Why Ancient Rome started using urine as Mouthwash

Published by Hyginus on

We’ve been cleaning our teeth for as long as humans have had tools! We have always been concerned about our oral health, from toothbrushes made of sticks to dental floss made of horse hair. What about mouthwash, though? When did we start swishing liquid around in the hopes of finding mouths?

To whiten their teeth, the ancient Romans used both human and animal urine as mouthwash. The thing is, it works; it’s just gross.

There were public urinals where Romans could relieve themselves. Citizens waited until the urine was sterile and had been dissolved into ammonia.
Once they were full, they were collected and taken to a fullonica, or laundry, where they were diluted with water and poured onto dirty clothes. Because of the odor, the urine was taxed. After that, someone was paid to stomp on the clothes.
The collectors were

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Guess you’re thinking how they get the urine ? Jar of urine’s:

Don’t get the impression that the Romans used their own urine as mouthwash; they didn’t. The Romans used a simple trick to obtain an amount of Urine that could be used in a Laundromat. They used to keep JARS near street corners for people who wanted to come and pee in them. They would also buy bottles of Portuguese urine to use as a rinse. Importing bottled urine  became extremely popular.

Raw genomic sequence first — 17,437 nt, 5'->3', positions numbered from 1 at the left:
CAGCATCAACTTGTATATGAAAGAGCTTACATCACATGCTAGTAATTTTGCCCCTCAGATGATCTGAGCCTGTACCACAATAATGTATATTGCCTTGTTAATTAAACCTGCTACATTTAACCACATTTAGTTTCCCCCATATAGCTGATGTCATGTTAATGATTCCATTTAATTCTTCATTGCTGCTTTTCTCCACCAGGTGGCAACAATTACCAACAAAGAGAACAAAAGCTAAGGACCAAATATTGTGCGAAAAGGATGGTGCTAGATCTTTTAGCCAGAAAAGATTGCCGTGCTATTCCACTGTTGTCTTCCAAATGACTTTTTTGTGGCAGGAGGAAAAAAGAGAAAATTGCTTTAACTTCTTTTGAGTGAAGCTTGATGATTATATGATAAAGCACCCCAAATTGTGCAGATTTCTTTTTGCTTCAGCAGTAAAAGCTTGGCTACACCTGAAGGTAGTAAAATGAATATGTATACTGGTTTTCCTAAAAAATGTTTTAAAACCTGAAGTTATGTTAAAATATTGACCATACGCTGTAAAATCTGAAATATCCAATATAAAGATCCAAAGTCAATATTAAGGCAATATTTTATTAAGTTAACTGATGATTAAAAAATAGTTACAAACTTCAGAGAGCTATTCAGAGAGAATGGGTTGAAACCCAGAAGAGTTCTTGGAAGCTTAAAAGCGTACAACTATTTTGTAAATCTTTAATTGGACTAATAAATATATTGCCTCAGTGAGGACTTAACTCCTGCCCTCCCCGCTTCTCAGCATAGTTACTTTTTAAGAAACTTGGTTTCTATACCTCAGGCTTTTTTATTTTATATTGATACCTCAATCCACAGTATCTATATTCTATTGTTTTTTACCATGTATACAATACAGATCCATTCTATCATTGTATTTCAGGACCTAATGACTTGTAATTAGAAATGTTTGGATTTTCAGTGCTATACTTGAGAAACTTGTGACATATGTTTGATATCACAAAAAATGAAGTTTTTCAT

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Urine’s ammonia was thought to disinfect mouths and whiten teeth, and it remained a popular ingredient in mouthwash until the 18th century.

Are you curious about the foul odor? They did, however, have a method for removing the odor. All they had to do was mix some water with their urine and dump it all into tanks filled with their clothes. Later, one of the slaves was told to enter the tank and tread the clothes off.

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Once completed, after removing the clothes, they rinsed it with water to remove the stinky odor of urine.

Our urine contains ammonia, a nitrogen-and-hydrogen compound that can act as a cleansing agent. Ammonia is now an ingredient in cleaning products that are useful for cleaning glass, porcelain, stainless steel, and removing baked-on grime from your oven.

Many people will probably say, “Yew & Yuck,” but it was a huge benefit to the Romans to be able to use it for almost three different purposes.

courtesy: mentalfloss

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